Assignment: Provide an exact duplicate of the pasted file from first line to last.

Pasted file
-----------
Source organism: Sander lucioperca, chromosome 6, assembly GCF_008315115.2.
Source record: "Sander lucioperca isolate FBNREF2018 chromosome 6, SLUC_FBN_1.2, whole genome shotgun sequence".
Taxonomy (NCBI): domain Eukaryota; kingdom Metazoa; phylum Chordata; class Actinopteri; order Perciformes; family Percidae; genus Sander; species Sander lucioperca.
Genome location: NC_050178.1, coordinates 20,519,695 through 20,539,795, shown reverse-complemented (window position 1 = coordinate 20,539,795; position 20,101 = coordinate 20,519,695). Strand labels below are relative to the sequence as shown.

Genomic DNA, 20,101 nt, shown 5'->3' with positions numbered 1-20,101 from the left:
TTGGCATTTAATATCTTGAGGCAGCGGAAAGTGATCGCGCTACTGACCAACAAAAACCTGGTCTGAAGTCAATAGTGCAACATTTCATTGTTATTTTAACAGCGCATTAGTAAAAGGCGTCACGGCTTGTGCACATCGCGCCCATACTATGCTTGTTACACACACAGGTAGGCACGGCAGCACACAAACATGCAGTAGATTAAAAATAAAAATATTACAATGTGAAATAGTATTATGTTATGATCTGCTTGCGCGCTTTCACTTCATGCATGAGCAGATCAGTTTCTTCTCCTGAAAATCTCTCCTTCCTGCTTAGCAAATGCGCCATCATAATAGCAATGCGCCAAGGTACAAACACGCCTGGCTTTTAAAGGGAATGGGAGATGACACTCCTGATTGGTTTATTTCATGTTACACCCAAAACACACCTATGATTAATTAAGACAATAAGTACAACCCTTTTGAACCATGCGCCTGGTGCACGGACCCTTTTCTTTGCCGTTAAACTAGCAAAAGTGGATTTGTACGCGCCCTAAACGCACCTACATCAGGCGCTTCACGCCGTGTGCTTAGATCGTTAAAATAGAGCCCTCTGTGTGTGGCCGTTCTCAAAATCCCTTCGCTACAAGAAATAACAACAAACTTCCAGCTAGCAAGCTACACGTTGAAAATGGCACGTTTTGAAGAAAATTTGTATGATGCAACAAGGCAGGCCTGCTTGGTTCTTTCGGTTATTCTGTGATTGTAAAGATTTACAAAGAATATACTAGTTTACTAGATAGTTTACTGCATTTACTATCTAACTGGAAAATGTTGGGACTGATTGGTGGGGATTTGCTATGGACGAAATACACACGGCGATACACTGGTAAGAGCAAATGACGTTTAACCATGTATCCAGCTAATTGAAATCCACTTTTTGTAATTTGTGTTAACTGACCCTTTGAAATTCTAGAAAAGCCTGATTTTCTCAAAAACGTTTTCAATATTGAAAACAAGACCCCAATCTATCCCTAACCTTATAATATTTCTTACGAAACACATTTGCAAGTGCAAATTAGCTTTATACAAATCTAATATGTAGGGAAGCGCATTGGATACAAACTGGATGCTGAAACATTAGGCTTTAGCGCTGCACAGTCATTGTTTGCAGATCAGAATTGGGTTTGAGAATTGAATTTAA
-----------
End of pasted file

Source organism: Sander lucioperca, chromosome 6, assembly GCF_008315115.2.
Source record: "Sander lucioperca isolate FBNREF2018 chromosome 6, SLUC_FBN_1.2, whole genome shotgun sequence".
Taxonomy (NCBI): domain Eukaryota; kingdom Metazoa; phylum Chordata; class Actinopteri; order Perciformes; family Percidae; genus Sander; species Sander lucioperca.
Genome location: NC_050178.1, coordinates 20,519,695 through 20,539,795, shown reverse-complemented (window position 1 = coordinate 20,539,795; position 20,101 = coordinate 20,519,695). Strand labels below are relative to the sequence as shown.

Genomic DNA, 20,101 nt, shown 5'->3' with positions numbered 1-20,101 from the left:
TTGGCATTTAATATCTTGAGGCAGCGGAAAGTGATCGCGCTACTGACCAACAAAAACCTGGTCTGAAGTCAATAGTGCAACATTTCATTGTTATTTTAACAGCGCATTAGTAAAAGGCGTCACGGCTTGTGCACATCGCGCCCATACTATGCTTGTTACACACACAGGTAGGCACGGCAGCACACAAACATGCAGTAGATTAAAAATAAAAATATTACAATGTGAAATAGTATTATGTTATGATCTGCTTGCGCGCTTTCACTTCATGCATGAGCAGATCAGTTTCTTCTCCTGAAAATCTCTCCTTCCTGCTTAGCAAATGCGCCATCATAATAGCAATGCGCCAAGGTACAAACACGCCTGGCTTTTAAAGGGAATGGGAGATGACACTCCTGATTGGTTTATTTCATGTTACACCCAAAACACACCTATGATTAATTAAGACAATAAGTACAACCCTTTTGAACCATGCGCCTGGTGCACGGACCCTTTTCTTTGCCGTTAAACTAGCAAAAGTGGATTTGTACGCGCCCTAAACGCACCTACATCAGGCGCTTCACGCCGTGTGCTTAGATCGTTAAAATAGAGCCCTCTGTGTGTGGCCGTTCTCAAAATCCCTTCGCTACAAGAAATAACAACAAACTTCCAGCTAGCAAGCTACACGTTGAAAATGGCACGTTTTGAAGAAAATTTGTATGATGCAACAAGGCAGGCCTGCTTGGTTCTTTCGGTTATTCTGTGATTGTAAAGATTTACAAAGAATATACTAGTTTACTAGATAGTTTACTGCATTTACTATCTAACTGGAAAATGTTGGGACTGATTGGTGGGGATTTGCTATGGACGAAATACACACGGCGATACACTGGTAAGAGCAAATGACGTTTAACCATGTATCCAGCTAATTGAAATCCACTTTTTGTAATTTGTGTTAACTGACCCTTTGAAATTCTAGAAAAGCCTGATTTTCTCAAAAACGTTTTCAATATTGAAAACAAGACCCCAATCTATCCCTAACCTTATAATATTTCTTACGAAACACATTTGCAAGTGCAAATTAGCTTTATACAAATCTAATATGTAGGGAAGCGCATTGGATACAAACTGGATGCTGAAACATTAGGCTTTAGCGCTGCACAGTCATTGTTTGCAGATCAGAATTGGGTTTGAGAATTGAATTTAA